Last year, I was interviewed for a documentary on the rising cost of veterinary care, and the challenges this is causing for both owners and veterinarians. As many of you know, this is a topic I deal with extensively in my book. We spent more than $15 billion dollars on vet care for our animal companions in the U.S. alone in 2015, handing over our credit cards for everything from routine exams to open heart surgery. It’s great that we live in an age where we can provide almost human-like medicine to our cats and dogs, but how much is too much to spend? Should people go broke trying to save their pets? And what sort of ethical dilemmas does this create for both owners and veterinarians?
The documentary–a CBC program called Pets, Vets and Debts–delves into some of these issues, and I’m excited to be a part of it. You can see a promo for the doc above, and read more about it at the link in the previous sentence. Unfortunately, you need to reside in Canada to watch the program over the web. I hope they will make it available to the rest of the world soon!
Illustration of Javan leopard cat from Richard Lydekker’s “A hand-book to the Carnivora”, 1896. (Wikimedia Commons)
In 2013, I wrote about the idea that the rise of the housecat was inevitable. A study had just come out indicating that cats were domesticated in China 5,000 years ago. If true, this would have represented a second domestication events for cats, since we already knew they had first been domesticated in the Middle East about 10,000 years ago. And because both events purportedly involved farmers taming local felines and seemed to have occurred twice in such different places and such different conditions, I argued that the rise of farming was destined to give rise to the cat.
But there was one caveat: Back in 2013, researchers weren’t sure what type of cat they had found in the ancient Chinese villages. Did the feline bones dug up from the site (which showed signs that the animals ate human food and were well cared for, hence the idea they were tame or domesticated) belong to Near Eastern wildcats (Felis silvestris lybica), the ancestors of today’s house cat and the first cats to be domesticated about 10,000 years ago in the Middle East? Or were they a different species of feline, perhaps one of the small local wildcats such as the Central Asian wildcat (Felis silvestris ornata) or the leopard cat (Prionailurus bengalensis)? If the former, the cats likely came to Chinese farming villages via ancient trade routes and were already domesticated. If the latter, Chinese villagers may have embarked on a completely separate domestication of the cat from a local species.
For the first time, the FBI will track animal cruelty the same way it tracks other crimes like homicides. The move is the latest example of the evolving status of animals—especially cats and dogs—in our society. But what prompted the FBI’s decision, and how does it change law enforcement’s approach to animal abuse? Here’s everything you need to know:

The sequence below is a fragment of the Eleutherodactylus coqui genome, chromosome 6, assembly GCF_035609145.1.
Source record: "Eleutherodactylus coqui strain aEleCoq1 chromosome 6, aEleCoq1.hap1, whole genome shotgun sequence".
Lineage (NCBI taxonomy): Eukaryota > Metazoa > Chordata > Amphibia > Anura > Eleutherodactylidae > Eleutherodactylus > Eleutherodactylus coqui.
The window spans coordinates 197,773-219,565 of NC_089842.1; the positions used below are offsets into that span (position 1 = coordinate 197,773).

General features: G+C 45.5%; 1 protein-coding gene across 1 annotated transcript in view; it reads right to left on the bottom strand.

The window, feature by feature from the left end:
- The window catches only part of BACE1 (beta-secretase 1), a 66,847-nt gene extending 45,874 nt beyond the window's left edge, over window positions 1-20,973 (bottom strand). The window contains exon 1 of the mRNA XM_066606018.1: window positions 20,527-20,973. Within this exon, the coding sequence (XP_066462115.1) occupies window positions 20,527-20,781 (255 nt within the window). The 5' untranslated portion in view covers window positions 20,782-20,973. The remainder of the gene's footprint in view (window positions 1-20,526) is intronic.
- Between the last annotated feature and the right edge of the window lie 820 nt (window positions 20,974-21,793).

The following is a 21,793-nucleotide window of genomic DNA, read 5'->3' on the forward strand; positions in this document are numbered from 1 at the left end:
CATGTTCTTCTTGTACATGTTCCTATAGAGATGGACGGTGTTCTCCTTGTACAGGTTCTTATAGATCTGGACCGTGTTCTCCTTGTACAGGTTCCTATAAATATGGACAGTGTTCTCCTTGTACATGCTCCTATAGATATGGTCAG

What was the FBI’s previous approach to animal cruelty?
Animal cruelty is a felony in all 50 states. (South Dakota, the last holdout, strengthened its laws in 2014.) Penalties can be up to $125,000 in fines and 10 years in prison. Yet until now, the FBI didn’t keep specific tabs on these crimes, lumping them into a catch-all category of “other”. Because of this, the agency didn’t have good stats on how dogfighting, for example, varied from state to state, or how often animal cruelty was associated with other crimes like gun violence or domestic abuse. The FBI also couldn’t track the overall question of whether animal abuse was on the rise or decline in the U.S., according to The Washington Post.
What meets the FBI’s definition of “animal cruelty”?
The FBI, according to the Post, defines cruelty to animals as: “Intentionally, knowingly, or recklessly taking an action that mistreats or kills any animal without just cause, such as torturing, tormenting, mutilation, maiming, poisoning, or abandonment.” The agency has created four categories of animal abuse: Neglect (which could include starvation, leaving an animal chained up or in the cold, or perhaps even not providing necessary medical care), intentional abuse and torture, organized abuse (ex. dog fighting), and bestiality.
One of the biggest mysteries of biology is why some animals live longer than others. Of course, we care about our own lifespans, but increasingly scientists (and others) have begun to wonder about the lifespans of our pets. Why do cats and dogs only live a dozen or so years? Why do small dogs live longer than big ones? And is there anything we can do to help our pets live longer?
One of my favorite reporting trips for my book, Citizen Canine, was my visit to New Orleans in early September of 2012. It was the seventh anniversary of Hurricane Katrina, and I had come to the city to learn about how the storm had fundamentally changed the way our society views cats and dogs. Nearly half of the people who stayed behind during the disaster stayed because they refused to leave their pets, and in the aftermath of the storm Congress passed a law that impelled rescue agencies to save pets as well as their owners during natural disasters. Katrina helped turned dogs and cats into something more like people in the eyes of the law.